Kim Montague:

One.

Pam Harris:

If I have seven, what do you need?

Kim Montague:

Three.

Pam Harris:

You need three to make 10. If I have 8, you need?

Kim Montague:

Two.

Pam Harris:

If I have six, you need?

Kim Montague:

Four.

Pam Harris:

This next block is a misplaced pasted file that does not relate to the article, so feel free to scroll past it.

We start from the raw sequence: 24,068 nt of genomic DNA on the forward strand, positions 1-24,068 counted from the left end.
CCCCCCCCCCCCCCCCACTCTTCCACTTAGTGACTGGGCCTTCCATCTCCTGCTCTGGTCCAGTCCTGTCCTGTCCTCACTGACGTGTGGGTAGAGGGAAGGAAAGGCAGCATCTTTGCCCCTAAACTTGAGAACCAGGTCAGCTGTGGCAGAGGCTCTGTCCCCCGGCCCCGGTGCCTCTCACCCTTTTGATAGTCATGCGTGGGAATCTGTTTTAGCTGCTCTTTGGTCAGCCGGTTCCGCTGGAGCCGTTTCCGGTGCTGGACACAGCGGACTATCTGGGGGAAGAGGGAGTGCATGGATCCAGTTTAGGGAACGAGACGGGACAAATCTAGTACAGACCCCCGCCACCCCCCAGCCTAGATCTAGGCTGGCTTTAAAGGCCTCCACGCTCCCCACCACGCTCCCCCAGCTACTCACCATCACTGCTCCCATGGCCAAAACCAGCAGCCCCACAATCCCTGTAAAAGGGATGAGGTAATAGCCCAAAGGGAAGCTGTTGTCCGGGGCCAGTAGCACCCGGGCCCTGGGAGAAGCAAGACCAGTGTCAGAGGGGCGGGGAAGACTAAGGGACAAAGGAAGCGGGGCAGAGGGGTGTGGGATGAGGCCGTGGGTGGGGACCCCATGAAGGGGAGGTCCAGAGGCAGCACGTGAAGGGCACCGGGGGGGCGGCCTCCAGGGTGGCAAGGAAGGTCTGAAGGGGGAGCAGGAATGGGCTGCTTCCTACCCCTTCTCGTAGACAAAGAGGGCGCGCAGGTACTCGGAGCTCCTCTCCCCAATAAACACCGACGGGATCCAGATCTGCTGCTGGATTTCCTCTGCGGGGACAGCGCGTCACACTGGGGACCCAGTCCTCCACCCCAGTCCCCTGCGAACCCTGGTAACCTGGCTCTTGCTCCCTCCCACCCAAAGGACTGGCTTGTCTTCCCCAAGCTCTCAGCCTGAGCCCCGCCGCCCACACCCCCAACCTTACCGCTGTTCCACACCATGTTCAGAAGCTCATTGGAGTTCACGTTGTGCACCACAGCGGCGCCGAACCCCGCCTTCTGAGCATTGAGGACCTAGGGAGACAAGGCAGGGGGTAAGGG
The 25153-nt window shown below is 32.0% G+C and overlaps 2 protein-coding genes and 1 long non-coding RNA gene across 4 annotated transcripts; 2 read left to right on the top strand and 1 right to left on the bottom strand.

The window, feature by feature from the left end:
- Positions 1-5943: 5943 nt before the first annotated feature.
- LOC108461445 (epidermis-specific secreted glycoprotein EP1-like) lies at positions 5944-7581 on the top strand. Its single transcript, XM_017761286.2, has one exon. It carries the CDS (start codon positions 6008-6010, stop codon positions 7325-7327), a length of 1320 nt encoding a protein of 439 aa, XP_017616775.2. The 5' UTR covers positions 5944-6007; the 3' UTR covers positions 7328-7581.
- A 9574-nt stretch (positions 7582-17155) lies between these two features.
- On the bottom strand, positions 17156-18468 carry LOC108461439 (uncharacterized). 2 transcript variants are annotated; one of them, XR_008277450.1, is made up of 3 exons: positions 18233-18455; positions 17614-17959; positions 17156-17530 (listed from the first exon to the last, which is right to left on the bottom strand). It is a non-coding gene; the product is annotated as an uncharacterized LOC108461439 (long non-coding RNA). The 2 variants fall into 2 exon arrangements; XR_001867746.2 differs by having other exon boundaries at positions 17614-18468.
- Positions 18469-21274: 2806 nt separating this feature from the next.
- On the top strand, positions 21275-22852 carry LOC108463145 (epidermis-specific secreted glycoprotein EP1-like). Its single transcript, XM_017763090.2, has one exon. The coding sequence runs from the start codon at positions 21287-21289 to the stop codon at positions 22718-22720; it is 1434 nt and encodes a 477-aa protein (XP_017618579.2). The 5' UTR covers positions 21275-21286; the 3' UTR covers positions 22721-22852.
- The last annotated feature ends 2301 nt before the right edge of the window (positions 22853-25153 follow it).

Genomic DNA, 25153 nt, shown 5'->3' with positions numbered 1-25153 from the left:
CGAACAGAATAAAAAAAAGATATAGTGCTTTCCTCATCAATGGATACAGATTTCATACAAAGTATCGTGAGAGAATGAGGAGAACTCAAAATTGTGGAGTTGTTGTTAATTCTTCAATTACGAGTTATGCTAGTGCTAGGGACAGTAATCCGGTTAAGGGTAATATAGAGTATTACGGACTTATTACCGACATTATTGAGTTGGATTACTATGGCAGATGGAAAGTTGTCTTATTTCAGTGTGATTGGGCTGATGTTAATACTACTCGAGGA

And now you might have noticed, as I played, that I just did numbers close to 10, first. We would recommend that. As you play with students do numbers close to 10. Because if they are counting up to find the missing number, then that's going to be easier for them to do. And I usually start with 8. If I have 8, what do you need? And kids can go 9, 10. Don't start with nine, that's too easy. Don't start with six, that's too hard. Like start with eight, maybe seven, like know your content, know your kids. Know your kid well enough. I like to start with eight usually. Then once kids kind of get the hang of the game and everything. Then, I again, I said if I have eight, you need two. Then I might say well if I have two you need? Eight. So often kids go, "Oh, crud." Because then they have to like count up from the two because it's like so much farther away. But then I might notice, I might notice and go, "Oh, that's interesting. When I said eight, you said two. When I said two, you said eight. Hum." And then I might just go on and do another one, seven, three, three, seven. "Ah, that's interesting." And just notice. And I'm going to notice for a while before I make even a bigger deal of it. And then to sort of expect kids to stop counting up from three and start just using, "Oh, well I knew seven and three. So then I'm going to know three's partner is seven." But you know we're going to talk about it, we're going to make that sort of a thing. We're going to play some more, we're going to talk about it some more. Make it oh, if I know the partner then I also know this one. Kind of like your number rack flipping that we've been talking about the past couple episodes Kim. That if I know seven plus three, then I also know three plus seven. That use of the community property. So we really like I Have, You Need. It's a fabulous way to promote kids really thinking about partners of 10. And y'all, you might be thinking, "Okay, Pam, but I'm a teacher of older students. Yeah. Who don't know, their partners have 10. Really, really want me to play I Have, You Need partners of 10?"